Sunday, June 15, 2014

Father's Day

"To forget how to dig the earth
and tend to the soil
is to forget ourselves."
Mahatma Gandhi

All week the Mouse Ear Coreopsis 'Nana' that I planted beneath the Moon Window back in August, 2011, have been in bloom. Originally
I planted three small plants, but they have since expanded to fill in most of the area. They are very brightly colored and look spectacular. 

These blooms will last a couple of weeks and then return next year. The Bamboo on the outside of the Moon Window is also filling in nicely with new shoots. By mid summer the plant should be back to its full size.

Today was a beautiful day and I was able to spend the entire day in the garden. Initially, I intended to plant some new plants I received as Farther's Day gifts, but I soon found myself doing some major alterations in the garden.

To begin, the Japanese Maple in the garden has bloomed more than I expected, especially after having trimmed it back last year. It is growing at a more noticeable pace as it takes over more of the garden. As a result, I was concerned that the 
Shade Fanfare Plantain Lily (Hosta 'Shade Fanfare') I added last year was going to be overtaken and blocked from any sunlight, so I decided to move it to the  eastern end of the garden. 

Before the Move

After the Move

This was the perfect spot since there had been a large Hosta here early in the spring, until something ate its roots and killed it.

After moving the Hosta, I realized that the narrow bottom bed in the western end of the garden (near the retaining wall/patio area) was devoid of any plants. I have attempted to plant something different hear almost every year, with no long term success. So, I decided that I would take some clippings of the Bugleweed (Ajuga reptans, 'Burgundy Glow') and place them into this bed. 

Bed Unplanted

Bed with Bugleweed

It will take a while for it to spread and fill in the bed, but when it does, I am hoping it turns out as nice as the area in front of Buddha. I realize that I will have to be diligent about clipping it back so it doesn't spread beyond the bed. I think it will be worth the effort, given how spectacular the blue flowers looked in front of Buddha this spring.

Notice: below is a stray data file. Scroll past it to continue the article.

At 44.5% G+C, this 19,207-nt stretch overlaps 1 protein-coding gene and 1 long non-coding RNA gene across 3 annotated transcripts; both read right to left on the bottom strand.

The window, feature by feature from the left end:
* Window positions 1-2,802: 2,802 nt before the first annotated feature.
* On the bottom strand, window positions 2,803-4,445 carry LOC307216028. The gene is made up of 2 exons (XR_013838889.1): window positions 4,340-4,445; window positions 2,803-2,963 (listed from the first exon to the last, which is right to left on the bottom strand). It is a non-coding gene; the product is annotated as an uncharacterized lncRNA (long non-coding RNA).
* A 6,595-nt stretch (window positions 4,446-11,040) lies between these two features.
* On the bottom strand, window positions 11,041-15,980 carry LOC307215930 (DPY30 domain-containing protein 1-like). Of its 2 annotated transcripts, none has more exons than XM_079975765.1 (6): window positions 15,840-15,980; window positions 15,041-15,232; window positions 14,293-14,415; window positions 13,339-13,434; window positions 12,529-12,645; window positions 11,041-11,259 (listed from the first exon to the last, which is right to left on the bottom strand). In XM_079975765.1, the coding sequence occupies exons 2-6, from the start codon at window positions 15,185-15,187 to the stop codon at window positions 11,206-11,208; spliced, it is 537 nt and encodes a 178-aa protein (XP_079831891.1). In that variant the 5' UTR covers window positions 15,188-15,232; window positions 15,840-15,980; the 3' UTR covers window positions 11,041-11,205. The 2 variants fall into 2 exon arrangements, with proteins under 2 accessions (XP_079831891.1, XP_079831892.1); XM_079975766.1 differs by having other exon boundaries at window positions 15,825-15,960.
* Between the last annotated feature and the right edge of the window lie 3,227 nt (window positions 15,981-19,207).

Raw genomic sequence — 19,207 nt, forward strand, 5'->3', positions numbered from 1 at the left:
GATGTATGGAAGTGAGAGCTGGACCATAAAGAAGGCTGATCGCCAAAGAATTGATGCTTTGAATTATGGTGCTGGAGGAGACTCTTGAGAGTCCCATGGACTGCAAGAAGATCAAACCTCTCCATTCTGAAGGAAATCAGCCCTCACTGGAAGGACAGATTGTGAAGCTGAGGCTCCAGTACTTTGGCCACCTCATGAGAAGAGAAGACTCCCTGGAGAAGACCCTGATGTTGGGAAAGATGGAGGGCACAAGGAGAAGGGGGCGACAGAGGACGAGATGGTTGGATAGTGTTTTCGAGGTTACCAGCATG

Of course, I won't see any flowers in the reworked bed until next year.

I was also concerned about the plants and beds on the northern side of the west end, across from where I placed the new Bugleweed. This bed was becoming overgrown with plants that I needed to thin out. I also wanted to rework the stones here since I abandoned the idea of the rain chain/waterfall idea last year.

I had originally planted three small Happy Returns Daylily (Hemerocallis), a type of miniature daylily. They were miniature no longer. They were beginning to crowed out several Hosta varieties I had nearby (themselves in need of splitting), but I wasn't sure where to move the Daylily. 

The solution turned out to be very convenient. Over the winter, the deep freeze had killed off a number of my shrubs, both in the garden and elsewhere in the yard. Back in 2009, I had planed two small round shrubs at the entrance of the garden in the backyard, one on each side of the entrance. One died over the winter, the other survived intact. Needing a replacement for the Gem Boxbood that died near the Yukimi Lantern, I decided to transplant the remaining shrub, leaving open the two spaces where the original pair of shrubs had stood. 

Gem Boxwood - About to Die 

Transplanted Shrub

The transplanted shrub looks good in this location. I will have to wait and see how it takes to having been moved. With luck, it will make it. Unfortunately, I have not had any long-term luck with plants in this location. If this shrub doesn't take, I may just plant another Hosta in this spot.

With the shrub out of the way, I then transplanted the Daylily on either side of the garden entrance. They actually look nice. Again, I hope they take to the transplant.

I then returned to the northern bed and began the long process of reworking the stones and bed. I also split one of the Hosta and made a new level-bed along the second level. I also created a new enclosed bed on the lowest level for a new plant:

Sugar & Spice Foamflower (Tiarella 'Sugar & Spice')

This zone 4 plant likes partial to full shade. It blooms in May-June with a stalk covered with small white flowers.I liked the deep green leaves that have a maroon to burgundy central branch. Given the shadiness of the garden, it should do well.

Overall, both sides of the western end of the garden look nicer and will now include more perennial plants, making it a bit easier for me to manage the garden. I still need to apply mulch to all of these beds, but I am waiting until I make some additional alterations before I order the mulch.

I do have some other major changes planned for this season, but I believe the changes I made today will last a few years before I make any additional alterations. Next week, on to the central portions of the garden.

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